Like the people in the time before Christ were not allowed to make unto them a graven image, nor the likeness of any form that is in heaven above, or that is in the earth beneath, or that is in the water under the earth, we should not use any image to pray for or to use in our worship. We only should worship the Only One God, not having to have any picture or statue to remind of Him or His son. The memory of the son and the memory of the Most High should be engraved in our heart.

“you are not to make for yourselves a carved image or any kind of representation of anything in heaven above, on the earth beneath or in the water below the shoreline.” (Exodus 20:4 CJB)

In case Jesus would be God then surely those Christians who believe that, should put away all images of Christ Jesus away and not burn candles in front of it or kneel down in front of it, because that would be blasphemy in the eyes of the Lord.

English: The icon was painted by artist Nichol...
English: The icon was painted by artist Nicholas Morosoff in 1935 at the request of Bishop Wedgwood for the St Francis Church in Tekels Park, Camberley, and hangs above its main altar. Courtesy Liberal Catholic Church of St Francis of Assisi. (Photo credit: Wikipedia)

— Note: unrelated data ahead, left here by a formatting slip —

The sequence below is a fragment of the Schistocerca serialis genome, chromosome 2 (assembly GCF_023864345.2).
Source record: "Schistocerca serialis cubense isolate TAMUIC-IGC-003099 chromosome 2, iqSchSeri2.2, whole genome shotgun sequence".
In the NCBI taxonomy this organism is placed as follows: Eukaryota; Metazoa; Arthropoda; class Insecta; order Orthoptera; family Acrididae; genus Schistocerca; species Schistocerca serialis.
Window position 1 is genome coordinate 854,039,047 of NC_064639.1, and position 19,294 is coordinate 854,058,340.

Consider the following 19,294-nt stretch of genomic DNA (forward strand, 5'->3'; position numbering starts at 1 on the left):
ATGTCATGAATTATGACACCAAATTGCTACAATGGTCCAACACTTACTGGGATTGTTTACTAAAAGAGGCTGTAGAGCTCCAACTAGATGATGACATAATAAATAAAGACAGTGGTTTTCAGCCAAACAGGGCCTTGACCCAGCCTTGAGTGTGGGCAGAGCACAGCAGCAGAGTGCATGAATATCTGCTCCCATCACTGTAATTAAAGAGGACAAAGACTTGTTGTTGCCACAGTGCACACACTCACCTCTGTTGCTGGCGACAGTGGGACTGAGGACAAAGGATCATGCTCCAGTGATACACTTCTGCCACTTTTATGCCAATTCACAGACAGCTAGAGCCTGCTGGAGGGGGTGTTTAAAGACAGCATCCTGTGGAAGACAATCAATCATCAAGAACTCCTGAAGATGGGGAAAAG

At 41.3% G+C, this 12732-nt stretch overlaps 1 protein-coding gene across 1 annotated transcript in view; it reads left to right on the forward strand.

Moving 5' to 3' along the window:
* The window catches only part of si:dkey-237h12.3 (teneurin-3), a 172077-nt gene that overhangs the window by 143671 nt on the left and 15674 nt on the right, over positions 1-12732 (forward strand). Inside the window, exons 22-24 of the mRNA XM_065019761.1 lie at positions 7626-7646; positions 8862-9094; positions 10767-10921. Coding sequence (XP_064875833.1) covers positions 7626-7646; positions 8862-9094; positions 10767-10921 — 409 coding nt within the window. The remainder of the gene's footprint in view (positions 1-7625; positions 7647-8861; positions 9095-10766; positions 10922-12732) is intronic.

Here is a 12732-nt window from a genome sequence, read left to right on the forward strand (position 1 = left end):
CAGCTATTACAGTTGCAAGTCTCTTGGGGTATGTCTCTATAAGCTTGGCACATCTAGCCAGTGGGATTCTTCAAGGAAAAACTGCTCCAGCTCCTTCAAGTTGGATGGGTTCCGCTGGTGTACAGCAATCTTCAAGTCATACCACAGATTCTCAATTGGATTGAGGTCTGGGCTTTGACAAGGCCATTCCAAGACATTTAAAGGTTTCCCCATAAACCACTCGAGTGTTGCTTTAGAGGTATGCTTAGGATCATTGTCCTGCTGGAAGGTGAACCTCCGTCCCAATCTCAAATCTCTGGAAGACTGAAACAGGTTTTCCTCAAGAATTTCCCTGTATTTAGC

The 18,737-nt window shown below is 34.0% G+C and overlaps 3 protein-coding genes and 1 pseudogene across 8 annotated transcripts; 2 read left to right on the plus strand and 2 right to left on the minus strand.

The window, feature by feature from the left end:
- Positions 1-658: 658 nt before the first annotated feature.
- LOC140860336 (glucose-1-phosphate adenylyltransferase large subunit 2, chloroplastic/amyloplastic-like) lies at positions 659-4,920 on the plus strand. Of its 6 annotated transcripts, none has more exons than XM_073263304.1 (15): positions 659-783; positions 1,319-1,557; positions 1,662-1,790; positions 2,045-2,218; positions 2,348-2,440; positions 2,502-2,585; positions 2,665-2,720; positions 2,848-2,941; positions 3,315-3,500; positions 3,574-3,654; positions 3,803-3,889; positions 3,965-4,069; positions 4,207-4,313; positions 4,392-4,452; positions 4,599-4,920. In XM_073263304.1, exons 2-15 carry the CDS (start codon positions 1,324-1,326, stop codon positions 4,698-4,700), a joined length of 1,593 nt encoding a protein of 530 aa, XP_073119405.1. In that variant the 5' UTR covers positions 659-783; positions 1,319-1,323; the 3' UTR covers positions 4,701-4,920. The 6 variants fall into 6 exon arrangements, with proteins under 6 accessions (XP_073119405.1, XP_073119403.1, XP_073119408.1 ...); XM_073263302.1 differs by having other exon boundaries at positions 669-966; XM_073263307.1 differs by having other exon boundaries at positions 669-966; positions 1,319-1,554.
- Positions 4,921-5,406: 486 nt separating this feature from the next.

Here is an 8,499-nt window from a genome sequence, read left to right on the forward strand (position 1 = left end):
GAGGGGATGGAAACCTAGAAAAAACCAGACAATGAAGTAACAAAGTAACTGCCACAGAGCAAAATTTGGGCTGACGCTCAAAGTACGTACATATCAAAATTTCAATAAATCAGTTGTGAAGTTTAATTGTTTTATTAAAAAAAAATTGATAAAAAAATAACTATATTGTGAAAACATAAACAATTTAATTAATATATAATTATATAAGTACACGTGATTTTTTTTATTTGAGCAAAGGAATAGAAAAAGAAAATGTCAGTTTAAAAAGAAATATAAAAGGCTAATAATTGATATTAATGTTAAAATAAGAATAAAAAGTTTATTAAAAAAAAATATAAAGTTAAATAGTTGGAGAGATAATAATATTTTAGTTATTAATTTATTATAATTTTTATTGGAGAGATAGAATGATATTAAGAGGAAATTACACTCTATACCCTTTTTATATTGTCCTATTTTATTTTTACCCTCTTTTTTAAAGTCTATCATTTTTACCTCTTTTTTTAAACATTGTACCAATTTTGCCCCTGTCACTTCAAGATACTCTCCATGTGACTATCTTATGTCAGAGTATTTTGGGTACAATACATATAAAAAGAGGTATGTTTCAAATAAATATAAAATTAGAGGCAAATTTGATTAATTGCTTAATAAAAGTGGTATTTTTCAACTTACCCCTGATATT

Long ago, images and icons were beaten to pieces. There were people who rightly assumed that no effigies could be there to worship. The destruction of the property of others was wrong. But if we ourselves have such pictures or images in the house, we must be careful that we do not pray or use them to worship. there should be a clear separation of the icon as art or as a religious object.

Do you have a crucifix hanging on the wall? How to proceed there? What do you do with it?


Dutch version: Kruisen en Iconen stukslaan


  • The Greatest Moment in History (iseekhim.com)
    “The crucifix is a sign that Jesus’ greatest moment in the world was when people thought He was defeated. The crucifix points to the greatest moment in history.”
  • Why One Should Gaze Upon the Crucifix Often… | Ascending Mount Carmel (amhec.wordpress.com)
    Growing up as a Seventh-Day Adventist, the crucifix was an entirely Catholic thing – over there somewhere, buried amongst the many evils and frightening aspects of the Babylonian aggressor that was viewed as the “Roman Catholic Church”.
  • Communist authorities force Catholics to replace crucifix with picture of Ho Chi Minh… (ucanews.com)
    Government authorities from a district in the Central Highlands last week compelled ethnic villagers to remove Catholic pictures and items from their chapel and replaced them with images of Ho Chi Minh last weekend.
  • Jon Kay: Dear Ms. Marois, does my chai pendant count as a banned ‘religious sign’? (fullcomment.nationalpost.com)